Mobile Commerce – Anywhere Shopping

In looking into for this piece, I invested a lot time checking out past short articles about Mobile Commerce. Each of them making grand claims that “2003 will be the year of Mobile Commerce!”, or “2004 has actually arrived and Mobile Commerce has actually landed!”, or “Seriously, 2006 is here and M-Commerce will be big!”, or “We really mean it in 2007!”

Never mind whether the short article gone back to 2003, 2004, 2005 … you get the idea. Every year there are claims that mainstream Mobile Commerce has actually shown up.

Now it’s 2010 and while I will not make a claim as bold as that, it appears that mobile commerce is ending up being more accepted by customers. Sales have actually increased progressively more than 50% year over year, and generating 750 million in 2009. 2010 will easily break the 1 billion dollar mark.

So while it’s not technically a mainstream principle yet, now is a good time to educate yourself due to the fact that the shift to M-Commerce will not be ushered in by any brand-new year. It will be a steady progression that continues to get steam till it basic becomes a standard part of your organisation design.

Who’s doing it now?

The big gamers, or early M-Commerce adopters are the retail giants like, Wal-Mart and Target. Each have finely tuned Mobile websites and applications tailored towards putting the mobile shopping experience into the hands of it’s customers.

The smaller sized people are sitting on the sidelines, observing and plotting an M-Commerce technique of their own.

I don’t blame them. Mobile applications should be developed in several formats. Web based websites need to be checked on a big range of devices. Security, privacy and PCI compliance are all concerns. The cost related to this creates a barrier in between smaller sized service and their mobile commerce efforts. There’s absolutely nothing wrong with waiting patiently. After all, for a bulk of companies, a Mobile Commerce solution isn’t truly something that is being demanded by your customers. Yet.

What do we already buy on phones?

What are the important things we currently purchase on our Mobile Phones? These are little, simple purchases, typically relating directly to our phones. Things like ring tones, music, games and apps. These are items of instant gratification. Quick, small purchases that you can use minutes later. For me, a lot of these are equivalent to impulse purchases. They are items I can buy for a dollar or more and have instant access to. If I have buyer’s remorse a few minutes later, it’s no big deal – I’m just out a couple dollars.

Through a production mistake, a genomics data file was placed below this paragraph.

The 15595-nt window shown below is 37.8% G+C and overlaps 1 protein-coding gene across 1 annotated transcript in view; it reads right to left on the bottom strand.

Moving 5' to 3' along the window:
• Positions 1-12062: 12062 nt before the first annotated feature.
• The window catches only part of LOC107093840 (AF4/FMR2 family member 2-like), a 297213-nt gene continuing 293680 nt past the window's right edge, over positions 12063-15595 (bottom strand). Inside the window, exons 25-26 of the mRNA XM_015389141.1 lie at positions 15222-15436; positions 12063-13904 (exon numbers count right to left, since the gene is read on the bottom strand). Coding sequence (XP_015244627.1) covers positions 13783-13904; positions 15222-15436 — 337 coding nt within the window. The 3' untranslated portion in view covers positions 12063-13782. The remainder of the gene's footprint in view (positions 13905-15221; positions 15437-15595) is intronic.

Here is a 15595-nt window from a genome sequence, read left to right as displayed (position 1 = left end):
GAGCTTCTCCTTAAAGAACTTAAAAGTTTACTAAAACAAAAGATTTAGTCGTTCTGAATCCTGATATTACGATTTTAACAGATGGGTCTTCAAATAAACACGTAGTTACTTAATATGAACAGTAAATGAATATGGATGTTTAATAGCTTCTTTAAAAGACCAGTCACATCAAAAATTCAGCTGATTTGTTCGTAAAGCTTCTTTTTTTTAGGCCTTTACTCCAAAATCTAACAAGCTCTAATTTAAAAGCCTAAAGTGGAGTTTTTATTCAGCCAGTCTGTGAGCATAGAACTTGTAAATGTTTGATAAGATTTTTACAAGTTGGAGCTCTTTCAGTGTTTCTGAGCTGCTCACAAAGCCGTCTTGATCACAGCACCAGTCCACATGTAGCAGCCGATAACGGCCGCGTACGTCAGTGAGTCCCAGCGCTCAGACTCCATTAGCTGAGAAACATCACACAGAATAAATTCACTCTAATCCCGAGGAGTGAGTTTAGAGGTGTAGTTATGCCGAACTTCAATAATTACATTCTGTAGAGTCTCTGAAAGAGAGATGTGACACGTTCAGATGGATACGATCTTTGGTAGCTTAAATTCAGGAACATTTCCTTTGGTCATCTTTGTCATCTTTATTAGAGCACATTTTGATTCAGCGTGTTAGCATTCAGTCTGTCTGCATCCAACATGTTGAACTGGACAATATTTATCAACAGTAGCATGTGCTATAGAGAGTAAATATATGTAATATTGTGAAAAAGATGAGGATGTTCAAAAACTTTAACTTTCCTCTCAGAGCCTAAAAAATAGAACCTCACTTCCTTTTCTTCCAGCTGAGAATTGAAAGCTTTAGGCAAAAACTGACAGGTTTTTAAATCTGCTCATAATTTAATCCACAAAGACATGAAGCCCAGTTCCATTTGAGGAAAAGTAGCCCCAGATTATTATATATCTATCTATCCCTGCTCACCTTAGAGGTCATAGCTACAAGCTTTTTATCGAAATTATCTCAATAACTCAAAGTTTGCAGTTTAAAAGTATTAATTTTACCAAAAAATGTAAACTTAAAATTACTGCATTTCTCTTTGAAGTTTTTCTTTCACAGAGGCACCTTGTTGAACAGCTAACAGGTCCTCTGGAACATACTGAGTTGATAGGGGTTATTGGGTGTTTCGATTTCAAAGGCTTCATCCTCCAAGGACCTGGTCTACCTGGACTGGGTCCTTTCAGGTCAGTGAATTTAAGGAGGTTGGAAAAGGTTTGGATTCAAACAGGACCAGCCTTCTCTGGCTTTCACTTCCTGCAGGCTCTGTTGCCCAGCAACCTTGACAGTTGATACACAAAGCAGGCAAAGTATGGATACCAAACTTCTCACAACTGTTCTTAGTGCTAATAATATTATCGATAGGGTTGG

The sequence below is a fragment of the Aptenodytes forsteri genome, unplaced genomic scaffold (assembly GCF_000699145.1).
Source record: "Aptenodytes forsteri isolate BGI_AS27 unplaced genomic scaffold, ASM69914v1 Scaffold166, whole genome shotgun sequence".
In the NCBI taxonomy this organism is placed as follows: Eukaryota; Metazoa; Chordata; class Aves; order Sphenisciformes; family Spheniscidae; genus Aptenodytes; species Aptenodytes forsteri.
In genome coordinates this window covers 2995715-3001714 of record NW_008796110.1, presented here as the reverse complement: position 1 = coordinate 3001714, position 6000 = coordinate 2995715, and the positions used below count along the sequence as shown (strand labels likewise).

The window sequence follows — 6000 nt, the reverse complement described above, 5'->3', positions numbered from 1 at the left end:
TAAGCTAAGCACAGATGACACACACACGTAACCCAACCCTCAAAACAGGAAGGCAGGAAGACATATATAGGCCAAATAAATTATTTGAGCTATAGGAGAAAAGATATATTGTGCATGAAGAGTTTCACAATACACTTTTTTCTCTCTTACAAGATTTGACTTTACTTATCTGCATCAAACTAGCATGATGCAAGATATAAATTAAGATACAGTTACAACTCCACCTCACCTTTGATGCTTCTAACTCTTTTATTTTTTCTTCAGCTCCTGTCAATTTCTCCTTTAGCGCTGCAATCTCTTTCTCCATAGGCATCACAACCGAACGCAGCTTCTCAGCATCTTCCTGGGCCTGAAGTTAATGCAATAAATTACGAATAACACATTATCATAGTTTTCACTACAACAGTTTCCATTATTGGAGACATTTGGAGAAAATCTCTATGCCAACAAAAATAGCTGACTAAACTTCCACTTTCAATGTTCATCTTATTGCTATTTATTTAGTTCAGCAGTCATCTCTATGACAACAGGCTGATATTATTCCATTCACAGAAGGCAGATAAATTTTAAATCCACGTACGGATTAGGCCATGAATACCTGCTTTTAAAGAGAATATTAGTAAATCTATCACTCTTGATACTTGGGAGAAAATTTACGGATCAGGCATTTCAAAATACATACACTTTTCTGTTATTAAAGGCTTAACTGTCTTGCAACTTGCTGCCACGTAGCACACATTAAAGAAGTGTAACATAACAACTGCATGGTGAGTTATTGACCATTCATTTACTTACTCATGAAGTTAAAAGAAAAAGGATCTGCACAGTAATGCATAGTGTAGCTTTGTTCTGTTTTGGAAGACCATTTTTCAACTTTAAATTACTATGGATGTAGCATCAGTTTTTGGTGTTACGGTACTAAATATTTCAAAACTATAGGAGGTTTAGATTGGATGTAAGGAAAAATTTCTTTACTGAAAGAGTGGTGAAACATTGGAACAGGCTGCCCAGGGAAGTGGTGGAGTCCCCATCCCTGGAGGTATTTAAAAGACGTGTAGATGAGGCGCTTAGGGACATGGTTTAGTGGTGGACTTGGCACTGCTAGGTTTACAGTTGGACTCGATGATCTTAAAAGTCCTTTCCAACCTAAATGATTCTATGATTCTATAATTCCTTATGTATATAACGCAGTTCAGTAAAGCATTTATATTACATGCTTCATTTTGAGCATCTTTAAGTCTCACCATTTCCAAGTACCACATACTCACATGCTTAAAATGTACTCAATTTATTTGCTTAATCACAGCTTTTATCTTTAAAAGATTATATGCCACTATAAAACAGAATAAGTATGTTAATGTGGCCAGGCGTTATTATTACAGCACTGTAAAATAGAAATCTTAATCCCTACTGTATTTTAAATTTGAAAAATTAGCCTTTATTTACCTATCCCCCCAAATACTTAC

This instant gratification state of mind is gradually broadening into purchases of “Near-Instant” Gratification products. Probably not things you would consider significant purchases.

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Exactly what about bigger ticket products?

The market is young. Early M-Commerce adopters will buy higher priced items such as electronic devices and fashion jewelry. While this is not yet the standard, things are rapidly moving that way and we probably are not all that far off from true mainstream Mobile Commerce acceptance. Make no mistake that soon, it will be a requirement for your consumers to purchase from you in this fashion. If you’re a retailer, you will be expected to accommodate all your clients: those who walk into your physical shop (if you have one) and those looking to buy from a computer or mobile phone.

So exactly what’s the hold up?

What are the important things that are holding us back? Individuals hesitate of innovation they don’t firmly comprehend. This advises me of E-Commerce in the late 90’s. People (hi mom!) were afraid of this brand-new idea of buying items and services directly online, as they simply didn’t trust the technology. This apprehension has actually all but disappeared in traditional E-Commerce and M-Commerce will soon follow suit.

Privacy & Security

Numerous users are worried that purchasing goods and services using their cellphone will put them at risk of security breaches. Numerous are worried about having their gadget stolen or succumbing to a fraud. If these careful users can be offered some assurance, M-Commerce will really begin to remove.

The tide currently seems to be moving, as 26% of mobile users feel that shopping through their phone is as safe as standard E-Commerce. Customers are ending up being more comfortable making purchases online, and just as they maded with standard E-Commerce, people will adopt over time.


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